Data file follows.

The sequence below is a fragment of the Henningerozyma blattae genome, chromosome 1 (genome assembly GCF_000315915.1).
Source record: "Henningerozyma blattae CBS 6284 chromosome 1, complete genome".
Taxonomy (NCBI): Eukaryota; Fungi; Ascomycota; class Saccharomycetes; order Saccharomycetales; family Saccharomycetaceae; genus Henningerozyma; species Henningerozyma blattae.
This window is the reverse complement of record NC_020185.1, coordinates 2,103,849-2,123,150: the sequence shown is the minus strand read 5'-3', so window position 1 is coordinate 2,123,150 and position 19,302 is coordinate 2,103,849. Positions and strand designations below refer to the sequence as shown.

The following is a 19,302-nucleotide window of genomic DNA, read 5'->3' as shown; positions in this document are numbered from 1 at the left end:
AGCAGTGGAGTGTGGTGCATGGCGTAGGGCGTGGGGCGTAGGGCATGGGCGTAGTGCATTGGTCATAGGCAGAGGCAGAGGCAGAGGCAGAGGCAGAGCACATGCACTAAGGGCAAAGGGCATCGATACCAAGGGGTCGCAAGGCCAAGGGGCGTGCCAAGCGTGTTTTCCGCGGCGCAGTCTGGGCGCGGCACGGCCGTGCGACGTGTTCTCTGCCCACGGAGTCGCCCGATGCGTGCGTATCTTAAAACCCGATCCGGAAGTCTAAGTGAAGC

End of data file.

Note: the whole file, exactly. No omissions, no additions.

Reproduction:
The sequence below is a fragment of the Henningerozyma blattae genome, chromosome 1 (genome assembly GCF_000315915.1).
Source record: "Henningerozyma blattae CBS 6284 chromosome 1, complete genome".
Taxonomy (NCBI): Eukaryota; Fungi; Ascomycota; class Saccharomycetes; order Saccharomycetales; family Saccharomycetaceae; genus Henningerozyma; species Henningerozyma blattae.
This window is the reverse complement of record NC_020185.1, coordinates 2,103,849-2,123,150: the sequence shown is the minus strand read 5'-3', so window position 1 is coordinate 2,123,150 and position 19,302 is coordinate 2,103,849. Positions and strand designations below refer to the sequence as shown.

The following is a 19,302-nucleotide window of genomic DNA, read 5'->3' as shown; positions in this document are numbered from 1 at the left end:
AGCAGTGGAGTGTGGTGCATGGCGTAGGGCGTGGGGCGTAGGGCATGGGCGTAGTGCATTGGTCATAGGCAGAGGCAGAGGCAGAGGCAGAGGCAGAGCACATGCACTAAGGGCAAAGGGCATCGATACCAAGGGGTCGCAAGGCCAAGGGGCGTGCCAAGCGTGTTTTCCGCGGCGCAGTCTGGGCGCGGCACGGCCGTGCGACGTGTTCTCTGCCCACGGAGTCGCCCGATGCGTGCGTATCTTAAAACCCGATCCGGAAGTCTAAGTGAAGC